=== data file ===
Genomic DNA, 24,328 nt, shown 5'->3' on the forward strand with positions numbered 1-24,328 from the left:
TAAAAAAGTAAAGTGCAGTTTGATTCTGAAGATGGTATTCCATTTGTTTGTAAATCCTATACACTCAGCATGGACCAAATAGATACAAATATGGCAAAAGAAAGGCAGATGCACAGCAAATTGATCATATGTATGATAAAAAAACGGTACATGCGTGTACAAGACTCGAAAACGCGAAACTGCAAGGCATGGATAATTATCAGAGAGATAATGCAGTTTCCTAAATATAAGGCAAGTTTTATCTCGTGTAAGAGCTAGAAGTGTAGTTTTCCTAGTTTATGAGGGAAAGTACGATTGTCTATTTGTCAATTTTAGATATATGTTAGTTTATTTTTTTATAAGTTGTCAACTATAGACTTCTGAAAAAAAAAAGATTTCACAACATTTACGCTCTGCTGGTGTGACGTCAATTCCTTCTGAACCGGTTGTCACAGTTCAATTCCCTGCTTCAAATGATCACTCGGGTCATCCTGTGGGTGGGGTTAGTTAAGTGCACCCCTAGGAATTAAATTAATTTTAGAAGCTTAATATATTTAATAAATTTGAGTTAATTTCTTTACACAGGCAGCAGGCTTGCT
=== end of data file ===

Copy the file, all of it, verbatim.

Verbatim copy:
Genomic DNA, 24,328 nt, shown 5'->3' on the forward strand with positions numbered 1-24,328 from the left:
TAAAAAAGTAAAGTGCAGTTTGATTCTGAAGATGGTATTCCATTTGTTTGTAAATCCTATACACTCAGCATGGACCAAATAGATACAAATATGGCAAAAGAAAGGCAGATGCACAGCAAATTGATCATATGTATGATAAAAAAACGGTACATGCGTGTACAAGACTCGAAAACGCGAAACTGCAAGGCATGGATAATTATCAGAGAGATAATGCAGTTTCCTAAATATAAGGCAAGTTTTATCTCGTGTAAGAGCTAGAAGTGTAGTTTTCCTAGTTTATGAGGGAAAGTACGATTGTCTATTTGTCAATTTTAGATATATGTTAGTTTATTTTTTTATAAGTTGTCAACTATAGACTTCTGAAAAAAAAAAGATTTCACAACATTTACGCTCTGCTGGTGTGACGTCAATTCCTTCTGAACCGGTTGTCACAGTTCAATTCCCTGCTTCAAATGATCACTCGGGTCATCCTGTGGGTGGGGTTAGTTAAGTGCACCCCTAGGAATTAAATTAATTTTAGAAGCTTAATATATTTAATAAATTTGAGTTAATTTCTTTACACAGGCAGCAGGCTTGCT